Monday, February 28, 2011
EKB Capsule News...Kentucky...3-1-'11
- The National Weather Service has confirmed at least two tornadoes touched down in Kentucky as a cold front brought high winds and heavy rain to the state Monday. An EF3 tornado, packing 140 mph winds, struck southern Henry County, near Eminence, northeast of Louisville, in the morning, leveling two homes and leaving only a couple of exterior walls standing on a third residence. At least two people were treated for minor injuries. The storm also damaged the 1820s Greek Revival house, known as Rosewell, which is on the National Register of Historic Places and located along the Ohio River in Louisville. A second tornado, with winds between 86 and 110 mph, started in southern Indiana Monday morning, then jumped the Ohio River into Jefferson County before spinning into Oldham County. As the system moved east, it continued to prompt tornado and flood watches. By Monday afternoon, the harshest of the weather was moving through the Lexington area toward the Appalachians in eastern Kentucky. About a dozen homes in Boyd County sustained damage. One person was taken to King's Daughters Medical Center after their car landed in a creek on Trace Fork Road near Ashland, trapping them inside.
- Monday, lawmakers opted to study legislation that would have required elections for members of the Public Service Commission. Under the current process, PSC members are appointed by the governor and approved by the Senate. Senator Ray Jones, D-Pikeville, had proposed electing PSC members after eastern Kentucky residents were hit last year with a 17 percent electric rate increase. State Representative Keith Hall, D-Phelps, had suggested studying the issue. Pike County Community Services Director Carol Napier argued Monday that electing members would make the PSC more consumer-friendly. But, Kentucky Chamber of Commerce President Dave Adkisson said electing PSC members would politicize the process of setting utility rates. Hall says the revised bill calls for the study to be completed by December 15th, in time for lawmakers to reconsider the proposal in next year's legislative session.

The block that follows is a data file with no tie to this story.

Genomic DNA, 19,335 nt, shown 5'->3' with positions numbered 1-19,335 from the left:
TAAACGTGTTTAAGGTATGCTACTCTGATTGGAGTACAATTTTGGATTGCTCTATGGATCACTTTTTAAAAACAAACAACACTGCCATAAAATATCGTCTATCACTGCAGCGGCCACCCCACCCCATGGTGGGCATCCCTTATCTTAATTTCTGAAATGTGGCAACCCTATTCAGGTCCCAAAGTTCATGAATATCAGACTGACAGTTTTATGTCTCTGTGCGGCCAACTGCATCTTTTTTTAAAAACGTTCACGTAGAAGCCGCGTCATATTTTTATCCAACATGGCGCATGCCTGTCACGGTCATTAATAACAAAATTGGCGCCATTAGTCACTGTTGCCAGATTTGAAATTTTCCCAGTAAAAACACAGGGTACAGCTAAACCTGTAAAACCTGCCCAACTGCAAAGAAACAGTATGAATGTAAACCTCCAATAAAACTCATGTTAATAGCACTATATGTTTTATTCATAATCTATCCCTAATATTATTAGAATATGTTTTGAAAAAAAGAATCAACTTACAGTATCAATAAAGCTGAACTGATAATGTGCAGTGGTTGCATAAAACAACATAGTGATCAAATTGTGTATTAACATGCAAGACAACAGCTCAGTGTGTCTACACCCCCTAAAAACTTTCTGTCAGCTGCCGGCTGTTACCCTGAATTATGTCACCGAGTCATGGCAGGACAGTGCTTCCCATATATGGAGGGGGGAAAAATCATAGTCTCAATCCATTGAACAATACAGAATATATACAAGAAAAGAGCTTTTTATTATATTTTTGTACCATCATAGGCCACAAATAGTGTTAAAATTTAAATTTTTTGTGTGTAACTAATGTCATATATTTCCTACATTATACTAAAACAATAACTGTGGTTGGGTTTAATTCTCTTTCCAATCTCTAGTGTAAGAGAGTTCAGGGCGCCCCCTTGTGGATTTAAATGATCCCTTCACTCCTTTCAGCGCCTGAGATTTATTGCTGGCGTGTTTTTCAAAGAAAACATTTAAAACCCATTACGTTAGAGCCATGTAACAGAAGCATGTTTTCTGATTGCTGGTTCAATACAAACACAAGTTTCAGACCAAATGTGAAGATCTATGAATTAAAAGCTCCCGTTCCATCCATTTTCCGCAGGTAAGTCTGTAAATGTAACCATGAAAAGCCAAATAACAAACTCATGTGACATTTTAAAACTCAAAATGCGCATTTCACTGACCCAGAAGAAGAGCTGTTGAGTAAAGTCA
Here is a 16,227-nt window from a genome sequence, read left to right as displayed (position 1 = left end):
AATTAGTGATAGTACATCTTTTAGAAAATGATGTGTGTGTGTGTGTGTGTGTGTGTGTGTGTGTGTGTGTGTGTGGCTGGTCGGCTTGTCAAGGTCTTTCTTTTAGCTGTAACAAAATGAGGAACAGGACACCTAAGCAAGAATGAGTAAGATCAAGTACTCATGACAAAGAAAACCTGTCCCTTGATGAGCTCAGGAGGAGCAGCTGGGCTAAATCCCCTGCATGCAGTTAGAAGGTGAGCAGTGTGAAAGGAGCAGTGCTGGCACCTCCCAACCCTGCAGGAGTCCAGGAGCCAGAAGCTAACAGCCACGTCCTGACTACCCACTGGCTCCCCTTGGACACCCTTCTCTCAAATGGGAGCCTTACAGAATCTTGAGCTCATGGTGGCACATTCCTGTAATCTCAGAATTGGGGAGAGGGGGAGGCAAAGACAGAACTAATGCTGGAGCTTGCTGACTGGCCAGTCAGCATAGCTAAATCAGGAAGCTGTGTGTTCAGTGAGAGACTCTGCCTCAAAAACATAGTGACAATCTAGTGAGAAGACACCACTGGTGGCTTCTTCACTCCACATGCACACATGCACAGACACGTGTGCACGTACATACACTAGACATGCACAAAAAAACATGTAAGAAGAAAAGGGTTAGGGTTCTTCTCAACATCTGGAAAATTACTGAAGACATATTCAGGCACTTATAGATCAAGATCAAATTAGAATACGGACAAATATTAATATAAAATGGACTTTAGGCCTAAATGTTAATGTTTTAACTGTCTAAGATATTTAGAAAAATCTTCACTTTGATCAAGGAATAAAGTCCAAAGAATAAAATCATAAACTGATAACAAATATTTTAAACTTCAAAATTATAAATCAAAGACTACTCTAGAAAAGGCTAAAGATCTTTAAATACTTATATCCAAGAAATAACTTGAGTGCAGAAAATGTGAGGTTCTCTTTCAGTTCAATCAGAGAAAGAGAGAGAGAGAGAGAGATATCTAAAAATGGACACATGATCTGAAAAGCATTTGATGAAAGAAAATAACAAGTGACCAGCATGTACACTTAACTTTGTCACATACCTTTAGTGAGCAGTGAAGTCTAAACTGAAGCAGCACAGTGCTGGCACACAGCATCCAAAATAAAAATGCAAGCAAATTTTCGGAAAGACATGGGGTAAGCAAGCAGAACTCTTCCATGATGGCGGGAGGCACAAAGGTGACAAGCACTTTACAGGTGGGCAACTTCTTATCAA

- Kentucky has been saddled with one of the nation's fastest-growing prison populations, and as a result taxpayer spending on corrections has soared by more than 300 percent since 1989. Legislation to bolster treatment programs and provide alternative sentences to keep nonviolent criminals from prisons has been sent to Governor Steve Beshear who promptly hailed the bill as "historic" and signaled he's eager to sign it into law. Monday, the Republican-led Senate voted 38-0 on a bill revamping the state's drug laws. The Democratic-controlled House quickly followed with final passage on a 96-1 vote after accepting Senate revisions to the version they previously passed. Supporters say the measure could reap $422 million in gross savings over a decade. About half that would be reinvested into treatment, probation and parole programs to reduce the ranks of repeat offenders. The net savings from the legislation is projected at $147 million over 10 years.
- A 47 year old Letcher County woman has been arrested and charged in connection with a pursuit which happened along Highway 931 North in the Sandlick community of Letcher County. Kentucky State Police in Hazard received a call reporting Creeda M. Stallard came to a local church where she caused a disturbance before allegedly driving away intoxicated. Trooper Brandon Thomas, along with Letcher County Sheriff's Deputy Crystal Davis who was patrolling the area, located the vehicle. However, the driver would not stop and attempted to flee. After a pursuit covering more than 3 miles, Creeda M. Stallard was taken into custody on numerous charges. Stallard is lodged in the Letcher County Jail.
- The state Senate voted 28-10 in a floor vote Monday to approve a resolution declaring the Kentucky coal industry exempt from oversight by the U.S. Environmental Protection Agency. The resolution is intended only to send a message to the EPA that lawmakers are frustrated by what they consider "over-regulation" of the coal industry by the federal agency. Republican Senator Brandon Smith of Hazard, who sponsored the unenforceable resolution, says the bill isn't likely to compel the EPA to change its policies.